As an amateur, I like science. I see myself as a pilgrim on a mountain path, striving toward the summit of enlightenment. The most reliable process for finding out about the world is essential for citizenship and good for the soul (or it would be if science hadn’t failed to demonstrate the existence of a soul). “Most reliable” doesn’t mean 100% reliable, however, only the best compared to flawed intuitions and preconceptions. One of the virtues of science, ideally, is that it is self-correcting and therefore infinitely improvable. Infinity is a lot of room for improvement, though, so the problem is where to begin.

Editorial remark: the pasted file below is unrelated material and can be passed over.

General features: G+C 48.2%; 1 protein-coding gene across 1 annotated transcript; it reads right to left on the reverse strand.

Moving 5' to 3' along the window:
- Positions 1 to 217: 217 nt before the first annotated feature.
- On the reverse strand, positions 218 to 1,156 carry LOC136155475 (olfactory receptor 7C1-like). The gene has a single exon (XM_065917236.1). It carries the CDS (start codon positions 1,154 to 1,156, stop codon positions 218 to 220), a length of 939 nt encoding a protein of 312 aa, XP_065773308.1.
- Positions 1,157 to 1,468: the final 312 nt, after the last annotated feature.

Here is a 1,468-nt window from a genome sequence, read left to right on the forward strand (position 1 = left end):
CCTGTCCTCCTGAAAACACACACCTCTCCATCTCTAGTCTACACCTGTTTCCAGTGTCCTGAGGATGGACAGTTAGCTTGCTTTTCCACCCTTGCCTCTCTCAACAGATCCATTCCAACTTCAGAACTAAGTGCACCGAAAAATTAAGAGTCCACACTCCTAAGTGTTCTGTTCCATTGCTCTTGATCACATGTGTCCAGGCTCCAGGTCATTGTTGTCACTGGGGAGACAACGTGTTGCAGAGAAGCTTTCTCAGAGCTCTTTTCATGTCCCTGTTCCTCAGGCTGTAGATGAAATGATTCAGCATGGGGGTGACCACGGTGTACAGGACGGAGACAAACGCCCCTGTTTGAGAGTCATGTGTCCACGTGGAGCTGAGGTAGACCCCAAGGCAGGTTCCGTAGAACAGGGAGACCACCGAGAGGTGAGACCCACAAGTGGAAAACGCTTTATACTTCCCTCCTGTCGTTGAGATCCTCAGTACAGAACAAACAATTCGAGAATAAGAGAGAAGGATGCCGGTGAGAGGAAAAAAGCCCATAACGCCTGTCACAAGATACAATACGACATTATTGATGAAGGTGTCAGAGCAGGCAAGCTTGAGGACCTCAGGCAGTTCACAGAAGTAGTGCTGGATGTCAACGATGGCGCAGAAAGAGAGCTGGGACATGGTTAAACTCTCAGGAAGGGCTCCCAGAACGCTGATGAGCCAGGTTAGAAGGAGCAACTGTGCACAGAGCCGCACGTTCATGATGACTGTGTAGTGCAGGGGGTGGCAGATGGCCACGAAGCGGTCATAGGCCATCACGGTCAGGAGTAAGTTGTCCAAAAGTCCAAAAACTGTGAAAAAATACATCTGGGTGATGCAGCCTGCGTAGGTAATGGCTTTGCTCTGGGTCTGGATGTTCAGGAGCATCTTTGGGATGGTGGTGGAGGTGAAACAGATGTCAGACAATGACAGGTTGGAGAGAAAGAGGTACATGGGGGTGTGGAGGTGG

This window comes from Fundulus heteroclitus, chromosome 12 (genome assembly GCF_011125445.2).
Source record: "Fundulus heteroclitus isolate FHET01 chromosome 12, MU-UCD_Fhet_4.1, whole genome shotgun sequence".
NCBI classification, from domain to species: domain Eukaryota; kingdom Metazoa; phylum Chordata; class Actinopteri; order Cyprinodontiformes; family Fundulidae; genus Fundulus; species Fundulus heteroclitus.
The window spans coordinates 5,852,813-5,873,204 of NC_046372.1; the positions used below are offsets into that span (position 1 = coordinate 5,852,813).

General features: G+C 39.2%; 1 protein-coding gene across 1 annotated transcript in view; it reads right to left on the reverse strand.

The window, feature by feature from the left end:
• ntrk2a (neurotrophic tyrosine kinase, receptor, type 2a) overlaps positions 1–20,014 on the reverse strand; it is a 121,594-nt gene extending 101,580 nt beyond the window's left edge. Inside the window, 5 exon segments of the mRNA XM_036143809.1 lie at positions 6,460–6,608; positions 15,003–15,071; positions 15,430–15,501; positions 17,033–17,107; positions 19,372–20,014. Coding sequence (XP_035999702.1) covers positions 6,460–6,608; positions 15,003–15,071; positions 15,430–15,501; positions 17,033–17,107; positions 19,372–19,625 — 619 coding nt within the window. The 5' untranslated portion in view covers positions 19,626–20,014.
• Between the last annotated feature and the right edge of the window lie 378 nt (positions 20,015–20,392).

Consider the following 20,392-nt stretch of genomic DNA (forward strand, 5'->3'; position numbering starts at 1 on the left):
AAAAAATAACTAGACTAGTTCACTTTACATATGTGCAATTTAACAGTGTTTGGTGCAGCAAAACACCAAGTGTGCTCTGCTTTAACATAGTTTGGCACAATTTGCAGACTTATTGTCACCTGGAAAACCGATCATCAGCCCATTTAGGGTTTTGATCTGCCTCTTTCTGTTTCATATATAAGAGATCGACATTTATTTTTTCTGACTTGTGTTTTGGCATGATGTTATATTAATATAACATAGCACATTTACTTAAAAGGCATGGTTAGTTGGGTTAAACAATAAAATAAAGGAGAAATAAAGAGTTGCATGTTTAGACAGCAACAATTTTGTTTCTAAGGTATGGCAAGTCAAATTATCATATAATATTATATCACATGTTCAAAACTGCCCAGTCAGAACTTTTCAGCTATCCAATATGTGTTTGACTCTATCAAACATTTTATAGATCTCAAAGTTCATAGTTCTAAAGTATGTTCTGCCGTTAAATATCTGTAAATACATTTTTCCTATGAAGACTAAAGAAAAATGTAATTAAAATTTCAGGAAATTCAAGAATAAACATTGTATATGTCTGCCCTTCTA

The first thing to fix, according to some scientists, is the assumption that science is infinitely improvable. That was one of the common themes among answers to the annual question from The Edge: “What scientific idea is ready for retirement?” Taken together, the suggestions from all 177 contributors are about as long as a book, but I skimmed over them to discover eleven areas of overlap and seven areas of disagreement. This involves lumping concepts that, to experts, might have fine-grained differences, but it does show where Edge’s big thinkers harmonize with each other. For instance, Obrist, Rees, Regis, and Saffo independently nominated for retirement the idea of unlimited progress. Judging by the ideas cluttering the scientific enterprise, the summit of ultimate knowledge does indeed seem unreachable.